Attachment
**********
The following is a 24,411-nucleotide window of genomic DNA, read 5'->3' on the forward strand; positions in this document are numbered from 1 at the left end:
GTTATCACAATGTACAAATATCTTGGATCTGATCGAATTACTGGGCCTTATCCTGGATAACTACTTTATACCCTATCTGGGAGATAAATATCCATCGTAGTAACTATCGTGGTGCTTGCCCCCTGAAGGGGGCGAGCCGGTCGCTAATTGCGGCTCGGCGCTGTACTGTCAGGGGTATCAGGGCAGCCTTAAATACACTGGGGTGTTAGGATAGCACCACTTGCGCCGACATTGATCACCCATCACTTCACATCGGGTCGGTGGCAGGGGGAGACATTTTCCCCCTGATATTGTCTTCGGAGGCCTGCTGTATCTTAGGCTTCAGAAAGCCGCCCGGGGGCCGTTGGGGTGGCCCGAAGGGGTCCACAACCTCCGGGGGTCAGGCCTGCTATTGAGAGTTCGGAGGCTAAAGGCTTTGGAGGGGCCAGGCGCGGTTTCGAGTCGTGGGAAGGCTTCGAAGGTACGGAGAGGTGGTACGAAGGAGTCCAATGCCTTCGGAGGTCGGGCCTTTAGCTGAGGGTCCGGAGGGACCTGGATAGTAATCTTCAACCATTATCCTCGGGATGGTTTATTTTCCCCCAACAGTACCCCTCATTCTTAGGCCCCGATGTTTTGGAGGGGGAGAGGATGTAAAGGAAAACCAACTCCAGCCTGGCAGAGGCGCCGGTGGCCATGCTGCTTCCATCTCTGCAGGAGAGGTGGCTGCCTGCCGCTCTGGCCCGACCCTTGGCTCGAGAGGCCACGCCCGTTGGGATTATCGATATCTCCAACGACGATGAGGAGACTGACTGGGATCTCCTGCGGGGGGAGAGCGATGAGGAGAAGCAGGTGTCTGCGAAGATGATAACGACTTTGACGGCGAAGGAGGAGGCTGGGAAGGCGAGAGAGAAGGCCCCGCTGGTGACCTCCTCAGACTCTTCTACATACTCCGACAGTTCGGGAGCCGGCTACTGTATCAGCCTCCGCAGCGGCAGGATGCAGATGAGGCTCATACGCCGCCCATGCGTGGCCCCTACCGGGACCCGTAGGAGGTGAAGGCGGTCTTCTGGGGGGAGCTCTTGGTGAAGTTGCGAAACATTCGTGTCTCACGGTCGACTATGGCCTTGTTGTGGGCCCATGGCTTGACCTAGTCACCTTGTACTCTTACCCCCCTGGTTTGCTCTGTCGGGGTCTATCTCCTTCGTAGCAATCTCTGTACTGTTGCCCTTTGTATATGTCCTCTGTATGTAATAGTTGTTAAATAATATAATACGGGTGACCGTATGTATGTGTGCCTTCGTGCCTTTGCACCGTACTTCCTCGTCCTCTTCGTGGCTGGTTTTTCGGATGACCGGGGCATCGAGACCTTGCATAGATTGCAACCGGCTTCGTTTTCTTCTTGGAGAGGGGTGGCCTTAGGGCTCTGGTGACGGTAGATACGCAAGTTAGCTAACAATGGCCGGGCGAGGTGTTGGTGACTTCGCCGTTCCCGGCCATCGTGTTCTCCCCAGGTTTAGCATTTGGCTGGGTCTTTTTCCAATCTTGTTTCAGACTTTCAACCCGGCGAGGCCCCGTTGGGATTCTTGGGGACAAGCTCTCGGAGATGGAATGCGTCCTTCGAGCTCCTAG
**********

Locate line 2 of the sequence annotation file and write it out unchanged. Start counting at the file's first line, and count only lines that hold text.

GTTATCACAATGTACAAATATCTTGGATCTGATCGAATTACTGGGCCTTATCCTGGATAACTACTTTATACCCTATCTGGGAGATAAATATCCATCGTAGTAACTATCGTGGTGCTTGCCCCCTGAAGGGGGCGAGCCGGTCGCTAATTGCGGCTCGGCGCTGTACTGTCAGGGGTATCAGGGCAGCCTTAAATACACTGGGGTGTTAGGATAGCACCACTTGCGCCGACATTGATCACCCATCACTTCACATCGGGTCGGTGGCAGGGGGAGACATTTTCCCCCTGATATTGTCTTCGGAGGCCTGCTGTATCTTAGGCTTCAGAAAGCCGCCCGGGGGCCGTTGGGGTGGCCCGAAGGGGTCCACAACCTCCGGGGGTCAGGCCTGCTATTGAGAGTTCGGAGGCTAAAGGCTTTGGAGGGGCCAGGCGCGGTTTCGAGTCGTGGGAAGGCTTCGAAGGTACGGAGAGGTGGTACGAAGGAGTCCAATGCCTTCGGAGGTCGGGCCTTTAGCTGAGGGTCCGGAGGGACCTGGATAGTAATCTTCAACCATTATCCTCGGGATGGTTTATTTTCCCCCAACAGTACCCCTCATTCTTAGGCCCCGATGTTTTGGAGGGGGAGAGGATGTAAAGGAAAACCAACTCCAGCCTGGCAGAGGCGCCGGTGGCCATGCTGCTTCCATCTCTGCAGGAGAGGTGGCTGCCTGCCGCTCTGGCCCGACCCTTGGCTCGAGAGGCCACGCCCGTTGGGATTATCGATATCTCCAACGACGATGAGGAGACTGACTGGGATCTCCTGCGGGGGGAGAGCGATGAGGAGAAGCAGGTGTCTGCGAAGATGATAACGACTTTGACGGCGAAGGAGGAGGCTGGGAAGGCGAGAGAGAAGGCCCCGCTGGTGACCTCCTCAGACTCTTCTACATACTCCGACAGTTCGGGAGCCGGCTACTGTATCAGCCTCCGCAGCGGCAGGATGCAGATGAGGCTCATACGCCGCCCATGCGTGGCCCCTACCGGGACCCGTAGGAGGTGAAGGCGGTCTTCTGGGGGGAGCTCTTGGTGAAGTTGCGAAACATTCGTGTCTCACGGTCGACTATGGCCTTGTTGTGGGCCCATGGCTTGACCTAGTCACCTTGTACTCTTACCCCCCTGGTTTGCTCTGTCGGGGTCTATCTCCTTCGTAGCAATCTCTGTACTGTTGCCCTTTGTATATGTCCTCTGTATGTAATAGTTGTTAAATAATATAATACGGGTGACCGTATGTATGTGTGCCTTCGTGCCTTTGCACCGTACTTCCTCGTCCTCTTCGTGGCTGGTTTTTCGGATGACCGGGGCATCGAGACCTTGCATAGATTGCAACCGGCTTCGTTTTCTTCTTGGAGAGGGGTGGCCTTAGGGCTCTGGTGACGGTAGATACGCAAGTTAGCTAACAATGGCCGGGCGAGGTGTTGGTGACTTCGCCGTTCCCGGCCATCGTGTTCTCCCCAGGTTTAGCATTTGGCTGGGTCTTTTTCCAATCTTGTTTCAGACTTTCAACCCGGCGAGGCCCCGTTGGGATTCTTGGGGACAAGCTCTCGGAGATGGAATGCGTCCTTCGAGCTCCTAG